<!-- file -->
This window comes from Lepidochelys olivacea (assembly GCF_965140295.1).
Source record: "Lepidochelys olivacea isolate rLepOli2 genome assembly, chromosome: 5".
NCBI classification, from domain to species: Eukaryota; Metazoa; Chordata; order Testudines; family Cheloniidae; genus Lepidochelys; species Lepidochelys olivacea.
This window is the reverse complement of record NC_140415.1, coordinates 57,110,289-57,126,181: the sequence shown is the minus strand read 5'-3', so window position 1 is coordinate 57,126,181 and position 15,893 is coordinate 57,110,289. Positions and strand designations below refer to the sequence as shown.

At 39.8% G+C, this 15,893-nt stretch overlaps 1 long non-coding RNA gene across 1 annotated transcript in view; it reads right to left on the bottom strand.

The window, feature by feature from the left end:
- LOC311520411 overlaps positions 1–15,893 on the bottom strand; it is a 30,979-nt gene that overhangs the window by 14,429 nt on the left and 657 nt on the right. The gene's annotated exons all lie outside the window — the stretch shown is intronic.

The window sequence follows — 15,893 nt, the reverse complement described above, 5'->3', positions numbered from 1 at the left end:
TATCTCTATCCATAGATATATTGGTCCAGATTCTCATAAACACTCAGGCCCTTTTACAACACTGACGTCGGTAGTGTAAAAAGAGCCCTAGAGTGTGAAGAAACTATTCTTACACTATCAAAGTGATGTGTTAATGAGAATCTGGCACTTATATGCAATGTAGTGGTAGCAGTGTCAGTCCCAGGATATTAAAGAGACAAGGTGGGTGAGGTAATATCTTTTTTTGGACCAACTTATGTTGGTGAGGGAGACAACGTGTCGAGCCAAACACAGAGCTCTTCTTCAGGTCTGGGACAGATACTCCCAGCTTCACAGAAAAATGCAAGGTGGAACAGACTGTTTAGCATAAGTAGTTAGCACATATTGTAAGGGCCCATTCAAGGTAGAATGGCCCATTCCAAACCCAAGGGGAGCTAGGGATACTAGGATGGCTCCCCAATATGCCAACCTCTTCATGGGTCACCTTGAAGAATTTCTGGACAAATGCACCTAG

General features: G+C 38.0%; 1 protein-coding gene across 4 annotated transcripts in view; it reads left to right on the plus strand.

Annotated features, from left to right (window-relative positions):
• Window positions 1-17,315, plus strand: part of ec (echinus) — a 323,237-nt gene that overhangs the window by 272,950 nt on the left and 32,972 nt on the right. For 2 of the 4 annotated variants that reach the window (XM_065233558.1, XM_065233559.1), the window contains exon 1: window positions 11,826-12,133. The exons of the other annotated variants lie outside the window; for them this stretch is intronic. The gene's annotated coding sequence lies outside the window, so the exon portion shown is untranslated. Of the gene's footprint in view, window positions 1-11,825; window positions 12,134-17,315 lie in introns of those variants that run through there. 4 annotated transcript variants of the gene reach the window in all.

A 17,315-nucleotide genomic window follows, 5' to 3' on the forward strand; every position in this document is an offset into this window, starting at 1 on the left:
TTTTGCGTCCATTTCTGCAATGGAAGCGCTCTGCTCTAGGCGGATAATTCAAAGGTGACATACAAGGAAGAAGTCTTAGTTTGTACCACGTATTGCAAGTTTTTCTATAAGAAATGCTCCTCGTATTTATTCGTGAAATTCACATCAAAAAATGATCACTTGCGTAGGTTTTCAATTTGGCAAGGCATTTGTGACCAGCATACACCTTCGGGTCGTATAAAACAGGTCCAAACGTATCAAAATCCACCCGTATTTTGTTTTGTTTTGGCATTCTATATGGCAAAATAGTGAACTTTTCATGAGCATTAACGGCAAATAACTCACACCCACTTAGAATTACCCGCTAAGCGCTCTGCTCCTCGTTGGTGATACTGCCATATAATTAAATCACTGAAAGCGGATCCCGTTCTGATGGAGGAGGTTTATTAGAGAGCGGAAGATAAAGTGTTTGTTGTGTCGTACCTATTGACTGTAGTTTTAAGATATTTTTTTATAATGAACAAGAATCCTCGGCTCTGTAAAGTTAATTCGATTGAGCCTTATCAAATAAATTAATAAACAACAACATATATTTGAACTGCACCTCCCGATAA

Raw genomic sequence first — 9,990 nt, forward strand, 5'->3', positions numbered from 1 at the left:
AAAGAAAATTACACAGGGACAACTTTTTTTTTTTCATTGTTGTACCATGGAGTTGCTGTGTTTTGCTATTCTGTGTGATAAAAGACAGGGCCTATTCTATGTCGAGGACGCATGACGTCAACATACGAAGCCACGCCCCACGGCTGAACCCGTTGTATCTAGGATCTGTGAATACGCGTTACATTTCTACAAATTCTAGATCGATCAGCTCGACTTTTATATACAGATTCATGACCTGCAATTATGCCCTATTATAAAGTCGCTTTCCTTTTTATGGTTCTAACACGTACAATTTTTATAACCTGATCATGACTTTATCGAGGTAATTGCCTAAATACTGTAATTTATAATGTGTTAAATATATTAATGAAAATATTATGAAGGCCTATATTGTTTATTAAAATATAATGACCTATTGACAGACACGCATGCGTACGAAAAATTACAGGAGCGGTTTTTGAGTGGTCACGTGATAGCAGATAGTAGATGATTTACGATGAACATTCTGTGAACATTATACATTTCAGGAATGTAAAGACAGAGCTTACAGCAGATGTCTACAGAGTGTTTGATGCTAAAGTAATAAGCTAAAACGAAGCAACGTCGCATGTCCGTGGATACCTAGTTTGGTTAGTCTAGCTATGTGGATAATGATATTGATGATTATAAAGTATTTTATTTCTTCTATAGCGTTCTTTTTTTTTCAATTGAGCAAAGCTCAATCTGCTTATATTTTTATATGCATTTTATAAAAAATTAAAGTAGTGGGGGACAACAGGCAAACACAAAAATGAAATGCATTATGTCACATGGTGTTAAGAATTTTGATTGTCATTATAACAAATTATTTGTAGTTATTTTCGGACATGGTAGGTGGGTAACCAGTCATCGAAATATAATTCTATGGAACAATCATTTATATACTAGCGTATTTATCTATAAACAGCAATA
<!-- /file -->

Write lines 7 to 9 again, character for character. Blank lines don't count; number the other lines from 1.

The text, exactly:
- LOC311520411 overlaps positions 1–15,893 on the bottom strand; it is a 30,979-nt gene that overhangs the window by 14,429 nt on the left and 657 nt on the right. The gene's annotated exons all lie outside the window — the stretch shown is intronic.

The window sequence follows — 15,893 nt, the reverse complement described above, 5'->3', positions numbered from 1 at the left end:
TATCTCTATCCATAGATATATTGGTCCAGATTCTCATAAACACTCAGGCCCTTTTACAACACTGACGTCGGTAGTGTAAAAAGAGCCCTAGAGTGTGAAGAAACTATTCTTACACTATCAAAGTGATGTGTTAATGAGAATCTGGCACTTATATGCAATGTAGTGGTAGCAGTGTCAGTCCCAGGATATTAAAGAGACAAGGTGGGTGAGGTAATATCTTTTTTTGGACCAACTTATGTTGGTGAGGGAGACAACGTGTCGAGCCAAACACAGAGCTCTTCTTCAGGTCTGGGACAGATACTCCCAGCTTCACAGAAAAATGCAAGGTGGAACAGACTGTTTAGCATAAGTAGTTAGCACATATTGTAAGGGCCCATTCAAGGTAGAATGGCCCATTCCAAACCCAAGGGGAGCTAGGGATACTAGGATGGCTCCCCAATATGCCAACCTCTTCATGGGTCACCTTGAAGAATTTCTGGACAAATGCACCTAG